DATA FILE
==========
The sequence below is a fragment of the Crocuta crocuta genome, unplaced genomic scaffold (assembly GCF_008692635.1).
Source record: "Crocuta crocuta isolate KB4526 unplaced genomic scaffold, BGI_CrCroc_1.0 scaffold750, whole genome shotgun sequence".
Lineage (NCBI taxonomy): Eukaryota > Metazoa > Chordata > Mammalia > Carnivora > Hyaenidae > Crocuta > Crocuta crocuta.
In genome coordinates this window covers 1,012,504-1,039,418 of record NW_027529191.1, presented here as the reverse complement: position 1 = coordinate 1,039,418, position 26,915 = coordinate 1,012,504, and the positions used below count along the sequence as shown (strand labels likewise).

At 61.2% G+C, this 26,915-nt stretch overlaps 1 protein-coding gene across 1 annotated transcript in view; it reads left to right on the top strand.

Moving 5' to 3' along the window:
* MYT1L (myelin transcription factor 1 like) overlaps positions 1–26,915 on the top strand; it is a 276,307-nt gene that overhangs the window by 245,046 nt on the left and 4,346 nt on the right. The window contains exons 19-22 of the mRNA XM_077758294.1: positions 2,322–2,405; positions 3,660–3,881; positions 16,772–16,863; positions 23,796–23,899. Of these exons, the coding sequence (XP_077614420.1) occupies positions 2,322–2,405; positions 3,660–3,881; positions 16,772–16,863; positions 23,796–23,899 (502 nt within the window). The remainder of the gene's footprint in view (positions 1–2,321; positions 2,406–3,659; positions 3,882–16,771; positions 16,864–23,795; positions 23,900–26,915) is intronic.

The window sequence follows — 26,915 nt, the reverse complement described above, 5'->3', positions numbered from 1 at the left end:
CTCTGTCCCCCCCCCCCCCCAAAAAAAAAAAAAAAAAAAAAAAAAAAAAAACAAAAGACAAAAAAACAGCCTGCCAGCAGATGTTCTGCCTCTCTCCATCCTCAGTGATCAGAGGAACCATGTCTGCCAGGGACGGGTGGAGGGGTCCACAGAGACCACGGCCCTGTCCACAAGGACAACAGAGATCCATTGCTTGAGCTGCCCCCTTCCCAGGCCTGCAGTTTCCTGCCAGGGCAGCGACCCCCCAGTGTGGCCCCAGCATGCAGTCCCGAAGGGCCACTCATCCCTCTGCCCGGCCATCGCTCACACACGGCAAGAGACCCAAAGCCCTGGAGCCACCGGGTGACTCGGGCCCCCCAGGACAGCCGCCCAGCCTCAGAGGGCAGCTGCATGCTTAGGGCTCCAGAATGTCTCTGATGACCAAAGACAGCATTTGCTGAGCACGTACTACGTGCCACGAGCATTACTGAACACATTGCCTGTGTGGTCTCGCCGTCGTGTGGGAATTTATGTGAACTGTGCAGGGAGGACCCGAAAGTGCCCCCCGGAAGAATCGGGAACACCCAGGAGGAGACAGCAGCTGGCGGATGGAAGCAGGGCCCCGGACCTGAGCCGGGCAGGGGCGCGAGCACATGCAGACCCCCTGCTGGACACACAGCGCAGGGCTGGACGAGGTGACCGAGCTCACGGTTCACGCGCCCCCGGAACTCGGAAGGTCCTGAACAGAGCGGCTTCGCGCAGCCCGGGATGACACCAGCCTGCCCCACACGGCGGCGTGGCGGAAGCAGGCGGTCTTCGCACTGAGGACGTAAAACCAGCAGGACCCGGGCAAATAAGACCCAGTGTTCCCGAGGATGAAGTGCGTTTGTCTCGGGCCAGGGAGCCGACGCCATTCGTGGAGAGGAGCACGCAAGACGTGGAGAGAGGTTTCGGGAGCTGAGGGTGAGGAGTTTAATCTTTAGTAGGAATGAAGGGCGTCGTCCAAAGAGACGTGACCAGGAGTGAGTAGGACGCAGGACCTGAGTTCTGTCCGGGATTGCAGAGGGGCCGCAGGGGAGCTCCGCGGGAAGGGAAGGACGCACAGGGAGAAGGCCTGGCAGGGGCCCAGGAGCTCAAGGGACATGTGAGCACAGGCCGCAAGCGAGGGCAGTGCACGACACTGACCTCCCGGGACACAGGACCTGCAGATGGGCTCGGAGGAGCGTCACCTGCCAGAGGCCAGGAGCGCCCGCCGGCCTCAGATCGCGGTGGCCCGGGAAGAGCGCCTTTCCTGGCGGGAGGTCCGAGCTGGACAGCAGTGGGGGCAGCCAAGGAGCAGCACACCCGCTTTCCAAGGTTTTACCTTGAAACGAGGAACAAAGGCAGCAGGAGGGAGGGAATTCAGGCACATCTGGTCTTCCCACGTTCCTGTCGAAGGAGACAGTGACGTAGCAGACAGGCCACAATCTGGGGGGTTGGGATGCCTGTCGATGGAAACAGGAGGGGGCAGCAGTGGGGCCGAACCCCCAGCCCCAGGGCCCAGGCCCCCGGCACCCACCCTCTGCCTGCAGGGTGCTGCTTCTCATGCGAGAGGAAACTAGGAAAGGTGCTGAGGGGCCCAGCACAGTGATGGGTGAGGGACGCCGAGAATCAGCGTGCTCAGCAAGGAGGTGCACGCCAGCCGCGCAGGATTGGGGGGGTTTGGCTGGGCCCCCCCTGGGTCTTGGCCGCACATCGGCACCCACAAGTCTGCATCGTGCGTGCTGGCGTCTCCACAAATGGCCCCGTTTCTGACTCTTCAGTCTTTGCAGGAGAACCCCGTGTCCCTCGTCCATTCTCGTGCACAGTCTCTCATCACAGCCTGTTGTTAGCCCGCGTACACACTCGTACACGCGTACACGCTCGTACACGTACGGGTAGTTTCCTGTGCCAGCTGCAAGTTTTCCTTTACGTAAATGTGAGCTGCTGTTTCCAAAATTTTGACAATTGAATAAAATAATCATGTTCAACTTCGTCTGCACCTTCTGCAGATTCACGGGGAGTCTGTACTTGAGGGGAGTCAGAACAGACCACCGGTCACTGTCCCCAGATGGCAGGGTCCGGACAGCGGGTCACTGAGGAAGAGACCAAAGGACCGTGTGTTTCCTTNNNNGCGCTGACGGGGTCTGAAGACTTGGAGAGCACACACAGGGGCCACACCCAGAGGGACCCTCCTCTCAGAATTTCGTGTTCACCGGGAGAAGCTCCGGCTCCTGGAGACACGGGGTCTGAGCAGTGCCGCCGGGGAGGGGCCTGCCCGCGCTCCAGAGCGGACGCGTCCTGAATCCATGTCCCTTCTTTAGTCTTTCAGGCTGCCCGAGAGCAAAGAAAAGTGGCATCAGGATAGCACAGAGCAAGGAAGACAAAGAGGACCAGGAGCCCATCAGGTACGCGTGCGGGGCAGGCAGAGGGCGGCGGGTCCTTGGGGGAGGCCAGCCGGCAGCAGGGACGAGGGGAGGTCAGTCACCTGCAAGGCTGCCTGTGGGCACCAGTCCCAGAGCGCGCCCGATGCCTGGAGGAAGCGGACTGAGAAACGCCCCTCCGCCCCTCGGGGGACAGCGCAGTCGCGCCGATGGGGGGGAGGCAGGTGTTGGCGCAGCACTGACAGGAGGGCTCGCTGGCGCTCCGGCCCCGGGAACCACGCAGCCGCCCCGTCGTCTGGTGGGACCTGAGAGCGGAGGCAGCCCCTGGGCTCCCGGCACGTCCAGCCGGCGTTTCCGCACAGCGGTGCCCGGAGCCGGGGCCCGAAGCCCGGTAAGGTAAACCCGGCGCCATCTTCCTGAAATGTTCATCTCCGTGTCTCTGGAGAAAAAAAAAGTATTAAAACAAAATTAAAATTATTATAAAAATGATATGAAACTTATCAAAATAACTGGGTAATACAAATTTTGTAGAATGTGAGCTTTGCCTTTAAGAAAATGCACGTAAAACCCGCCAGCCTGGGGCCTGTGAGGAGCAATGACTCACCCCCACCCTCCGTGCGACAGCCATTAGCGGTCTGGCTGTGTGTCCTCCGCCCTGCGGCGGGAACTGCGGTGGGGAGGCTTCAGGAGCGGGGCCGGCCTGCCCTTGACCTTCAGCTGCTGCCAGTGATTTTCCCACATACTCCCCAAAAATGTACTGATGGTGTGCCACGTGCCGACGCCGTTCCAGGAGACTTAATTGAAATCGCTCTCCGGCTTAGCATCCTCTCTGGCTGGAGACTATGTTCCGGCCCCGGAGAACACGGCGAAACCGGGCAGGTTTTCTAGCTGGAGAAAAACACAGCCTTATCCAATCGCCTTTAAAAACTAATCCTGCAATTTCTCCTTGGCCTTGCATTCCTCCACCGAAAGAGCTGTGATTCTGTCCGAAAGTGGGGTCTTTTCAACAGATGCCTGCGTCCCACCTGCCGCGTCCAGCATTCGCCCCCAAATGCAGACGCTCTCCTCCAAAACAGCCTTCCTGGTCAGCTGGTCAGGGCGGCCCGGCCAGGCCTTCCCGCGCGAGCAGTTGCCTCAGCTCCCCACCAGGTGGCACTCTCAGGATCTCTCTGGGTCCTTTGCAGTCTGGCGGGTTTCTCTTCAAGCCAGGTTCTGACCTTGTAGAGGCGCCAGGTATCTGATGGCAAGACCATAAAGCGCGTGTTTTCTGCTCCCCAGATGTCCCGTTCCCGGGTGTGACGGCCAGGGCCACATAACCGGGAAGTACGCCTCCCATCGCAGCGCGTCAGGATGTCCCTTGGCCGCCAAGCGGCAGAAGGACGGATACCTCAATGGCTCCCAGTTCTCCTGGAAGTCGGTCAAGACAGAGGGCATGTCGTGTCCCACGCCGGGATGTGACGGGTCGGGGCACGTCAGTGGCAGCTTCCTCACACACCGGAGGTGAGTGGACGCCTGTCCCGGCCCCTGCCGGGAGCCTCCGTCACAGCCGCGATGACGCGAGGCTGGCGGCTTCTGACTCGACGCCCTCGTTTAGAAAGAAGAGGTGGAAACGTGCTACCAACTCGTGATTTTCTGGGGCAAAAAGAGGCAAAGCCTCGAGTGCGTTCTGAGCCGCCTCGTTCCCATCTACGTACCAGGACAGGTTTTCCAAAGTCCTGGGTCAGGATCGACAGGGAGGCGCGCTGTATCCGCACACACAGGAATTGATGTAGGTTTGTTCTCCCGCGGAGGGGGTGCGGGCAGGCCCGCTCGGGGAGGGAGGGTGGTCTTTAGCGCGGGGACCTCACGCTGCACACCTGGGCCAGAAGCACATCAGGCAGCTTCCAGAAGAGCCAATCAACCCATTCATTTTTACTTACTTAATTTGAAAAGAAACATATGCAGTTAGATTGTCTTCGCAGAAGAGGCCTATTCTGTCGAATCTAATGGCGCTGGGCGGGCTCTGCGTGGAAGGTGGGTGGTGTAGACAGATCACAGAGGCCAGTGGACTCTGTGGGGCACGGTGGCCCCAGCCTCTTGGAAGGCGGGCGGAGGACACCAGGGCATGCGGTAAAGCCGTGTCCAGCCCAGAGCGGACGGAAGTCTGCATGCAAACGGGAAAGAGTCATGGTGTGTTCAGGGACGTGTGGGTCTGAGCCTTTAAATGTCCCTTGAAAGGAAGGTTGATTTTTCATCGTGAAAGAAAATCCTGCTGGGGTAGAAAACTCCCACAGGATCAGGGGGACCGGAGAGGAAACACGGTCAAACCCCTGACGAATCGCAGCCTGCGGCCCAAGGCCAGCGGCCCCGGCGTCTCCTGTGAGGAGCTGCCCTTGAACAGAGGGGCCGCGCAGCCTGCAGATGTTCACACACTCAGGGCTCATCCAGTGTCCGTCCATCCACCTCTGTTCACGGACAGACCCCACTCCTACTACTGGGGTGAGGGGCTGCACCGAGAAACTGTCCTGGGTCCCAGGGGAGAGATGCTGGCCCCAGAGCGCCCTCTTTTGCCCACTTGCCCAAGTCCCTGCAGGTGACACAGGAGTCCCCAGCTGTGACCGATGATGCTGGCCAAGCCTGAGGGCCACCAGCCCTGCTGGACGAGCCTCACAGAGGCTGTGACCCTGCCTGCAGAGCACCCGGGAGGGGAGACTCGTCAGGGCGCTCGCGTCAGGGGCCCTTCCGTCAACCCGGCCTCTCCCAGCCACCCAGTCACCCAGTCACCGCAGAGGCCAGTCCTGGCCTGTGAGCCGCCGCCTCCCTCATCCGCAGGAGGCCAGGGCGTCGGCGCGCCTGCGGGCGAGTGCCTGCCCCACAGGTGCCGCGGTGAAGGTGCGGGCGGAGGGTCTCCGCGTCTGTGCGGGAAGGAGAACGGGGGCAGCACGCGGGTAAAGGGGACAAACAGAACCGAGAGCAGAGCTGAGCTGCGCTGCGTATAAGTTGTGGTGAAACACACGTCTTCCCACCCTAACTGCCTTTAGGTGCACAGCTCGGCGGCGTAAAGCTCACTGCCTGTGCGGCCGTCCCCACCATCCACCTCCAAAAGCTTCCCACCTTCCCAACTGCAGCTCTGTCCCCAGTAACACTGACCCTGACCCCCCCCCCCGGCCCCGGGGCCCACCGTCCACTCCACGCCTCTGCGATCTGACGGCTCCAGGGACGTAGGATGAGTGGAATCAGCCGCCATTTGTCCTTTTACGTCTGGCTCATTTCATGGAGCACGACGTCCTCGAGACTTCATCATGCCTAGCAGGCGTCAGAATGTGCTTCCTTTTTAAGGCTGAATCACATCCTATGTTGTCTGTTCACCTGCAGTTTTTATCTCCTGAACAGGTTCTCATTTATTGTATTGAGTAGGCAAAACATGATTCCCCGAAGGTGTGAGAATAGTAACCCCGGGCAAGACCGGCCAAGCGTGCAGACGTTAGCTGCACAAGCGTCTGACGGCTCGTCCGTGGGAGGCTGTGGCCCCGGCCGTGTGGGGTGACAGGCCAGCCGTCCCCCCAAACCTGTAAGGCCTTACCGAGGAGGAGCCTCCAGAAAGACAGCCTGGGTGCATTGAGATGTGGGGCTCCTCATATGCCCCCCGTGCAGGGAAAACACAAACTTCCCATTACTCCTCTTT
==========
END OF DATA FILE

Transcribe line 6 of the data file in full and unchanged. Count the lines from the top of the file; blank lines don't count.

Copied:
Moving 5' to 3' along the window: